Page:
UNICEF Executive Board

On day two, UNICEF Executive Board focuses on humanitarian aid in the field

2010 Annual Session

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© UNICEF/NYHQ2010-1079/Markisz
UNICEF Deputy Executive Director Hilde F. Johnson speaks at the Annual Session of the 2010 UNICEF Executive Board, held at UN headquarters in New York. At right is UNICEF Executive Director Anthony Lake.

By Vivian Siu

NEW YORK, USA, 3 June 2010 – Amidst global recession, climate change, natural disasters, conflict and food insecurity, UNICEF is more committed than ever to protecting the rights of all children at risk. Against this backdrop, on the second day of its 2010 Annual Session, the UNICEF Executive Board focused on relief efforts in humanitarian crises worldwide.

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Humanitarian action in crises is a core mandate of UNICEF. In 2009, the agency responded to some 230 emergencies in more than 90 countries. But additional resources are required to meet new challenges.

According to Deputy Executive Director Hilde F. Johnson, UNICEF needs approximately $1.4 billion in new funding to sustain its operational and programme commitments – and that amount covers only 32 countries confronting the most urgent crises.

“Disasters are affecting the most vulnerable,” Ms. Johnson said in her remarks to the Executive Board yesterday. She went on to express her belief that effective leadership, adequate staff capacity and strong partnerships are key to reaching children in emergency situations.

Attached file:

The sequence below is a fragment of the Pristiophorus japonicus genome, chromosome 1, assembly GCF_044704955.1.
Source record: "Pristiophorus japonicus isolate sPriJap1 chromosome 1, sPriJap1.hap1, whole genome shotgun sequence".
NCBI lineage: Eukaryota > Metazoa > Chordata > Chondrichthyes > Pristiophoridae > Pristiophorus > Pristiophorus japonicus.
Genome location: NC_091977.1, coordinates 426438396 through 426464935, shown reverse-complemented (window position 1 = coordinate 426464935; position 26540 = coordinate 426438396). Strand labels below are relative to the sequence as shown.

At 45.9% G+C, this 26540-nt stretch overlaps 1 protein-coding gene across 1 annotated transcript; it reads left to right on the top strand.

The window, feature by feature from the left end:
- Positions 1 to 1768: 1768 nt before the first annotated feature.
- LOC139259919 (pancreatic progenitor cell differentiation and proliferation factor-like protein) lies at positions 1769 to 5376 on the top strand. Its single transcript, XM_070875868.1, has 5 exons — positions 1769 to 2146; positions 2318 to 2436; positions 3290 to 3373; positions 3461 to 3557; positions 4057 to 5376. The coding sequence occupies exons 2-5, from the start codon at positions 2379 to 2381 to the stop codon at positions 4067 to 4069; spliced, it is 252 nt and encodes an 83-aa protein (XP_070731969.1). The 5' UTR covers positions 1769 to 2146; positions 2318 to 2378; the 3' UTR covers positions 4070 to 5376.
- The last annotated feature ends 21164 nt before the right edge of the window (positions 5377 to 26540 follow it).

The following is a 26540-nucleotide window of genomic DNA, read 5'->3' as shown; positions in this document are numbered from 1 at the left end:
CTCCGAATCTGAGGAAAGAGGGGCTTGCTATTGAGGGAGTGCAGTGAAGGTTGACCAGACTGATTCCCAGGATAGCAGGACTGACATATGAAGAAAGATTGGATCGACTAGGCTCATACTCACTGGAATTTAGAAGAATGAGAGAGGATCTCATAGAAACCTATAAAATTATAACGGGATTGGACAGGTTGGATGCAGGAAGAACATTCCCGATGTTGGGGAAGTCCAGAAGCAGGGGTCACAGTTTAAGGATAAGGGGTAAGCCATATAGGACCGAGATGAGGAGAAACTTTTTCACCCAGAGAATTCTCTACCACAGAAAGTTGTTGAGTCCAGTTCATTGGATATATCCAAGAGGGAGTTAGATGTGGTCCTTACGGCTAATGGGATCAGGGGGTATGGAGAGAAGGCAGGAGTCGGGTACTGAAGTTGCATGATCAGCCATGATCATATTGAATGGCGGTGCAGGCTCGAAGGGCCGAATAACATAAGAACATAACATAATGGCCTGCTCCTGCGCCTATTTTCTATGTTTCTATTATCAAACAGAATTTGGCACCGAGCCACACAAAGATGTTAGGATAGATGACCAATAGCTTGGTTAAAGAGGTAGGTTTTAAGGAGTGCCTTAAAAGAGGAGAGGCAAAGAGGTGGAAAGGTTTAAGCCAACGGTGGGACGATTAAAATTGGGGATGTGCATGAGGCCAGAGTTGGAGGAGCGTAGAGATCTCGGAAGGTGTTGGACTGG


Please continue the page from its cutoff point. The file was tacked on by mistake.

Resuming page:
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© UNICEF/NYHQ2010-1080/Markisz
On the dais for day two of the UNICEF Executive Board's 2010 Annual Session (from left, front row): Deputy Executive Directors Omar Abdi and Hilde F. Johnson, Executive Director Anthony Lake, Permanent Representative of Slovenia to the UN and Executive Board Vice President Sanja Stiglic, Executive Board Secretary Nicolas Pron, Deputy Executive Director Saad Houry and Emergency Programmes Director Louis-Georges Arsenault.

‘A Haiti fit for children’

Ms. Johnson highlighted UNICEF’s work in Haiti, where 40 per cent of the population is under the age of 15. The earthquake-shattered Caribbean nation was already the poorest in the western hemisphere, even before the disaster struck there in January.

UNICEF’s top concerns in Haiti include the relocation of quake-affected families and the protection of children from abuse and exploitation, Ms. Johnson explained.

To date, UNICEF has provided safe water to 1.3 million people and sanitation services to over 700,000 in the Haitian earthquake zone. Some 1,500 separated children have been registered, and many have been reunited with their families. Meanwhile, 340,000 children have been reached through child-friendly spaces and community-based activities.

Through these and other ongoing efforts, UNICEF and its partners aim “to build a Haiti fit for children – not just in Port-au-Prince but all over the country,” said Ms. Johnson.